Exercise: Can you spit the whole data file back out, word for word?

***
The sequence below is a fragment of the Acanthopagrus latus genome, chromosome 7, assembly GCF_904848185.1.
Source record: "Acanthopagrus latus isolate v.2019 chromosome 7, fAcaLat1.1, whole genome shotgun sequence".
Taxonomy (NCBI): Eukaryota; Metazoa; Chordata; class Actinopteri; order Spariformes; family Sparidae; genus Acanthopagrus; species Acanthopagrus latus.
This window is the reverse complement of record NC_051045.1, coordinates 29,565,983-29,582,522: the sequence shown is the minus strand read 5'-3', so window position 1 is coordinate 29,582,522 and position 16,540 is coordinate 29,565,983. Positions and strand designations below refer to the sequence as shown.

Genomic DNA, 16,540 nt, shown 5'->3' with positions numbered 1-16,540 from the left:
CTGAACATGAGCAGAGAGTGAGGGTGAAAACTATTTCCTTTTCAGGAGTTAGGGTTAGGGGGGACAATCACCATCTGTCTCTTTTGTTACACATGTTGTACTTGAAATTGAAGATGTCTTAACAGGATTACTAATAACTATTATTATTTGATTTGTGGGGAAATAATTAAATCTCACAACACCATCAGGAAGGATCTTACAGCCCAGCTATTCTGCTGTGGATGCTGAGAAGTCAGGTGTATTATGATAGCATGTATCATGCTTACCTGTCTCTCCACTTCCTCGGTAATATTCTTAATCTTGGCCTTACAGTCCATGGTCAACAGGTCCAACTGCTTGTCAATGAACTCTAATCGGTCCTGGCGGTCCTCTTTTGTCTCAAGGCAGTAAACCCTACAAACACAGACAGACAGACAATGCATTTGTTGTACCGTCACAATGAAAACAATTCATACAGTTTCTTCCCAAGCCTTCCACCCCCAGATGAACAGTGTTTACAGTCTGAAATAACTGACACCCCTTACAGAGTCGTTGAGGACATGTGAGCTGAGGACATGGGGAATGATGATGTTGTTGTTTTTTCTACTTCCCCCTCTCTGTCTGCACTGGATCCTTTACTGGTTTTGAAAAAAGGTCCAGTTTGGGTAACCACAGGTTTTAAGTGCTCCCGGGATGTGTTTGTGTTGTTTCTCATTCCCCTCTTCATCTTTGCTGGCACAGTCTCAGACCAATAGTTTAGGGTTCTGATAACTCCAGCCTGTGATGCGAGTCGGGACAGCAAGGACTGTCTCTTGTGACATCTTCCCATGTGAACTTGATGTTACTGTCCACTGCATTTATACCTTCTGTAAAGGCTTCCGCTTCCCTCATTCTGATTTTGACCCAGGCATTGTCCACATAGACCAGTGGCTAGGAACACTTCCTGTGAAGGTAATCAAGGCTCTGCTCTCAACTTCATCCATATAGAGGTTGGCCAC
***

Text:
The sequence below is a fragment of the Acanthopagrus latus genome, chromosome 7, assembly GCF_904848185.1.
Source record: "Acanthopagrus latus isolate v.2019 chromosome 7, fAcaLat1.1, whole genome shotgun sequence".
Taxonomy (NCBI): Eukaryota; Metazoa; Chordata; class Actinopteri; order Spariformes; family Sparidae; genus Acanthopagrus; species Acanthopagrus latus.
This window is the reverse complement of record NC_051045.1, coordinates 29,565,983-29,582,522: the sequence shown is the minus strand read 5'-3', so window position 1 is coordinate 29,582,522 and position 16,540 is coordinate 29,565,983. Positions and strand designations below refer to the sequence as shown.

Genomic DNA, 16,540 nt, shown 5'->3' with positions numbered 1-16,540 from the left:
CTGAACATGAGCAGAGAGTGAGGGTGAAAACTATTTCCTTTTCAGGAGTTAGGGTTAGGGGGGACAATCACCATCTGTCTCTTTTGTTACACATGTTGTACTTGAAATTGAAGATGTCTTAACAGGATTACTAATAACTATTATTATTTGATTTGTGGGGAAATAATTAAATCTCACAACACCATCAGGAAGGATCTTACAGCCCAGCTATTCTGCTGTGGATGCTGAGAAGTCAGGTGTATTATGATAGCATGTATCATGCTTACCTGTCTCTCCACTTCCTCGGTAATATTCTTAATCTTGGCCTTACAGTCCATGGTCAACAGGTCCAACTGCTTGTCAATGAACTCTAATCGGTCCTGGCGGTCCTCTTTTGTCTCAAGGCAGTAAACCCTACAAACACAGACAGACAGACAATGCATTTGTTGTACCGTCACAATGAAAACAATTCATACAGTTTCTTCCCAAGCCTTCCACCCCCAGATGAACAGTGTTTACAGTCTGAAATAACTGACACCCCTTACAGAGTCGTTGAGGACATGTGAGCTGAGGACATGGGGAATGATGATGTTGTTGTTTTTTCTACTTCCCCCTCTCTGTCTGCACTGGATCCTTTACTGGTTTTGAAAAAAGGTCCAGTTTGGGTAACCACAGGTTTTAAGTGCTCCCGGGATGTGTTTGTGTTGTTTCTCATTCCCCTCTTCATCTTTGCTGGCACAGTCTCAGACCAATAGTTTAGGGTTCTGATAACTCCAGCCTGTGATGCGAGTCGGGACAGCAAGGACTGTCTCTTGTGACATCTTCCCATGTGAACTTGATGTTACTGTCCACTGCATTTATACCTTCTGTAAAGGCTTCCGCTTCCCTCATTCTGATTTTGACCCAGGCATTGTCCACATAGACCAGTGGCTAGGAACACTTCCTGTGAAGGTAATCAAGGCTCTGCTCTCAACTTCATCCATATAGAGGTTGGCCAC